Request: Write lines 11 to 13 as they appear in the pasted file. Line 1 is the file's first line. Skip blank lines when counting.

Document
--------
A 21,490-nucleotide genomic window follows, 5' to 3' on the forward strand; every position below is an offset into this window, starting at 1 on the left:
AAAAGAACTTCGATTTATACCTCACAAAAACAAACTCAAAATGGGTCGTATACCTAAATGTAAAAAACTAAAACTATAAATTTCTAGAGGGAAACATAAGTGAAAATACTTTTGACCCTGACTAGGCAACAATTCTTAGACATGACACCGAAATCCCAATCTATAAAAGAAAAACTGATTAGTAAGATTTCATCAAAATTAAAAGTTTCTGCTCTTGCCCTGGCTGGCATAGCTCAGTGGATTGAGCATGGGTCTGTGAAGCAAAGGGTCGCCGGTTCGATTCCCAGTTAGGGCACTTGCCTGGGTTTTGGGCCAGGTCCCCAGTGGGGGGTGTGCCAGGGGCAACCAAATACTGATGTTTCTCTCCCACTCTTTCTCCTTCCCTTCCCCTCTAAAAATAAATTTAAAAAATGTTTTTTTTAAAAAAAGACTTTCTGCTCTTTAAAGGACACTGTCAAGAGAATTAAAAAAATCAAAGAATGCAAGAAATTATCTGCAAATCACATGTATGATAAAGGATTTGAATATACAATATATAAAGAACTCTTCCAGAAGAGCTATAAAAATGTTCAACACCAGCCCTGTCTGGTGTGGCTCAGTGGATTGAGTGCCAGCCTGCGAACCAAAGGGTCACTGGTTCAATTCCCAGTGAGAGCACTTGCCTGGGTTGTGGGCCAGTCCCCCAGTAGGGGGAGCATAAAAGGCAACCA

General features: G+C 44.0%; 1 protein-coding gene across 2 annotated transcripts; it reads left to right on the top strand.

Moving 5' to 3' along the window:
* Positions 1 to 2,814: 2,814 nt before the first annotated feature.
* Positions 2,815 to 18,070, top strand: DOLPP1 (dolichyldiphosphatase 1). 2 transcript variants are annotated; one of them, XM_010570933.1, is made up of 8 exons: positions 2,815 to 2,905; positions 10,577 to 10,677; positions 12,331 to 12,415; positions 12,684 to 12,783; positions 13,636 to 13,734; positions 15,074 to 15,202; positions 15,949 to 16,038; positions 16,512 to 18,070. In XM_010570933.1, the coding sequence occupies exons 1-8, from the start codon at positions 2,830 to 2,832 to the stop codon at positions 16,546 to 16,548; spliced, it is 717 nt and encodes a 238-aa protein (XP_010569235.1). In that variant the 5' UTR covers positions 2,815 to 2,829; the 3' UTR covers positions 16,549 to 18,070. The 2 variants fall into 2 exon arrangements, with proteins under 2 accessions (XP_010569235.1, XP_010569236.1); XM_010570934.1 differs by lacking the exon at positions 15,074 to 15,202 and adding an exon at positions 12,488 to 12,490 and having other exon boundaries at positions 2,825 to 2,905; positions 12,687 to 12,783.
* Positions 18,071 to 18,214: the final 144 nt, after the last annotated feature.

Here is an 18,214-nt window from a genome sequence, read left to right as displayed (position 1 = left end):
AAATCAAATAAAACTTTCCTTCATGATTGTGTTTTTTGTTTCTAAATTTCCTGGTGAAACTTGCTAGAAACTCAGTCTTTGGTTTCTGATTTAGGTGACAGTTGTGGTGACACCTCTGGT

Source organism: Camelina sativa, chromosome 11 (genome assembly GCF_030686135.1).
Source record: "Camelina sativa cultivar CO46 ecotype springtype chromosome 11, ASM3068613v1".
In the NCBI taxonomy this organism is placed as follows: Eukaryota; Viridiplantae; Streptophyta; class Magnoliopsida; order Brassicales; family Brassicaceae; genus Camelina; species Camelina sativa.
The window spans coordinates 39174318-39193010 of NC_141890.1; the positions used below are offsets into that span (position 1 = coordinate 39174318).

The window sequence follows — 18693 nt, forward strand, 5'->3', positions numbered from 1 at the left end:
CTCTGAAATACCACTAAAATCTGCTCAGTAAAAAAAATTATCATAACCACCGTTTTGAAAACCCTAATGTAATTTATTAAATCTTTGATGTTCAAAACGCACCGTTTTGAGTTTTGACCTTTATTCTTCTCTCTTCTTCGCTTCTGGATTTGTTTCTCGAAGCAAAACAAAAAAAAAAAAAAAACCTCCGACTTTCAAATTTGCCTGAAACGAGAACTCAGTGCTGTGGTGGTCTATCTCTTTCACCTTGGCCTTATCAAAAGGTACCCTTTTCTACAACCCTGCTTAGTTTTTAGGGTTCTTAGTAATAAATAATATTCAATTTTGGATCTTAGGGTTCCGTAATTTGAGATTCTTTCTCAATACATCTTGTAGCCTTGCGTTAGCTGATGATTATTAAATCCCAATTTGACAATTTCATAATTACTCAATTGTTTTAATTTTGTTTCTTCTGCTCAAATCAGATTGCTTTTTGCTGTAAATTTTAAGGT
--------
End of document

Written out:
Source record: "Camelina sativa cultivar CO46 ecotype springtype chromosome 11, ASM3068613v1".
In the NCBI taxonomy this organism is placed as follows: Eukaryota; Viridiplantae; Streptophyta; class Magnoliopsida; order Brassicales; family Brassicaceae; genus Camelina; species Camelina sativa.
The window spans coordinates 39174318-39193010 of NC_141890.1; the positions used below are offsets into that span (position 1 = coordinate 39174318).